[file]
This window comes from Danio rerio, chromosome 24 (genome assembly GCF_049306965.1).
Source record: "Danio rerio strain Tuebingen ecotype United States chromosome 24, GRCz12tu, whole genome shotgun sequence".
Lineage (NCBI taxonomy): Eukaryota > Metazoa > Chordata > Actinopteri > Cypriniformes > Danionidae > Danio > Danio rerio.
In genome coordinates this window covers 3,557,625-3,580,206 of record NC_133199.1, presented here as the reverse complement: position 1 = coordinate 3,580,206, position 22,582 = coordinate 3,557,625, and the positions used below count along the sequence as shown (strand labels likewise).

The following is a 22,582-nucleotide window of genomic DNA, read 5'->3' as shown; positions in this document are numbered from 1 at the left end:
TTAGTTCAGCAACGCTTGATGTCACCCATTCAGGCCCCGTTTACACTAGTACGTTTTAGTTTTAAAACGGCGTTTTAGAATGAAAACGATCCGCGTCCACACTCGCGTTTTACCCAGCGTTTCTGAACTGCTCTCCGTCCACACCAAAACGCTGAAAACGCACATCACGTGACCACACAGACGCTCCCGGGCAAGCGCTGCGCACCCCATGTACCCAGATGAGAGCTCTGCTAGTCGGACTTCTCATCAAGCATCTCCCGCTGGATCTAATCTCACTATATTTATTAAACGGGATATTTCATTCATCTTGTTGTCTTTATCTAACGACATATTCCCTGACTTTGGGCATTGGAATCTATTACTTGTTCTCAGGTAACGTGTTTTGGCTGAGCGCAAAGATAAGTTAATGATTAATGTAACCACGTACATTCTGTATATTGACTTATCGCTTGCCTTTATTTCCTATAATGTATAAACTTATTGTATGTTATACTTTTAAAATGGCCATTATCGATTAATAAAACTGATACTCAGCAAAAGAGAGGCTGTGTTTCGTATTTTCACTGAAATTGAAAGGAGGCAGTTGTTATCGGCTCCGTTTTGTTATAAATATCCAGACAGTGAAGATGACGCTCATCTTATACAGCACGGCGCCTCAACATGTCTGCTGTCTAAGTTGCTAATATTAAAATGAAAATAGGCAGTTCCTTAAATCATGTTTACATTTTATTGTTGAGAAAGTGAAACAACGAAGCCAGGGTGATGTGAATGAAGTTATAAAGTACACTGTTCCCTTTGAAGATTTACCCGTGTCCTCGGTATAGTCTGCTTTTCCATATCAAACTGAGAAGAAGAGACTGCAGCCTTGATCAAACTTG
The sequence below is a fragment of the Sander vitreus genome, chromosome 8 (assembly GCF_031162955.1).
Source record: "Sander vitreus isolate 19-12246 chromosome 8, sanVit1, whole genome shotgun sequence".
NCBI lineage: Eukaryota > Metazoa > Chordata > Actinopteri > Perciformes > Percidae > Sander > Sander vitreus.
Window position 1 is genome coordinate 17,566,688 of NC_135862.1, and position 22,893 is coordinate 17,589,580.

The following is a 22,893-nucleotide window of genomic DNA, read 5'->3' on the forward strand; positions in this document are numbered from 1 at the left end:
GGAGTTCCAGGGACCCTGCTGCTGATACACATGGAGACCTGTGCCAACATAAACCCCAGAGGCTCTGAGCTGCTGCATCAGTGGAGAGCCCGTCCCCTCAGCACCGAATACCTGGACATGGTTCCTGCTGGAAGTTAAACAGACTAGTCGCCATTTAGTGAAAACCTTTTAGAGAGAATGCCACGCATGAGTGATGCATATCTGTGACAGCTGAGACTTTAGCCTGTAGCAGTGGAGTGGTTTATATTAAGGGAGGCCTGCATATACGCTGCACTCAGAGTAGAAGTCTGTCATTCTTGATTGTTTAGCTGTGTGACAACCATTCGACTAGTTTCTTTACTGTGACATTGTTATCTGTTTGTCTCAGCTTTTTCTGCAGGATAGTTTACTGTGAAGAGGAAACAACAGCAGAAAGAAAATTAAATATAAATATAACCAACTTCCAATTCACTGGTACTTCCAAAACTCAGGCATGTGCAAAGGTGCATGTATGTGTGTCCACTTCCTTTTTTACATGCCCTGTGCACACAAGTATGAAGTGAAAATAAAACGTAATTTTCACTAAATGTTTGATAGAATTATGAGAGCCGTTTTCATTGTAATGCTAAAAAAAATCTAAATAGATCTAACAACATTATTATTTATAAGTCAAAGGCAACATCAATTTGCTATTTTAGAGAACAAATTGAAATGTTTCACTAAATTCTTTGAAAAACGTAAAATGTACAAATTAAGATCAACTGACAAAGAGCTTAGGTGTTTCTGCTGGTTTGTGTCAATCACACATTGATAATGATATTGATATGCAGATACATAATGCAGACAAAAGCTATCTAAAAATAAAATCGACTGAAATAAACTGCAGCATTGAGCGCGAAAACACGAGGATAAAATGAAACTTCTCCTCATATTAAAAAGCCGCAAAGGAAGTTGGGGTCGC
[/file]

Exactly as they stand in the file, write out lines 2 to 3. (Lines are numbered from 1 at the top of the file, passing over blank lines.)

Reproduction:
Source record: "Danio rerio strain Tuebingen ecotype United States chromosome 24, GRCz12tu, whole genome shotgun sequence".
Lineage (NCBI taxonomy): Eukaryota > Metazoa > Chordata > Actinopteri > Cypriniformes > Danionidae > Danio > Danio rerio.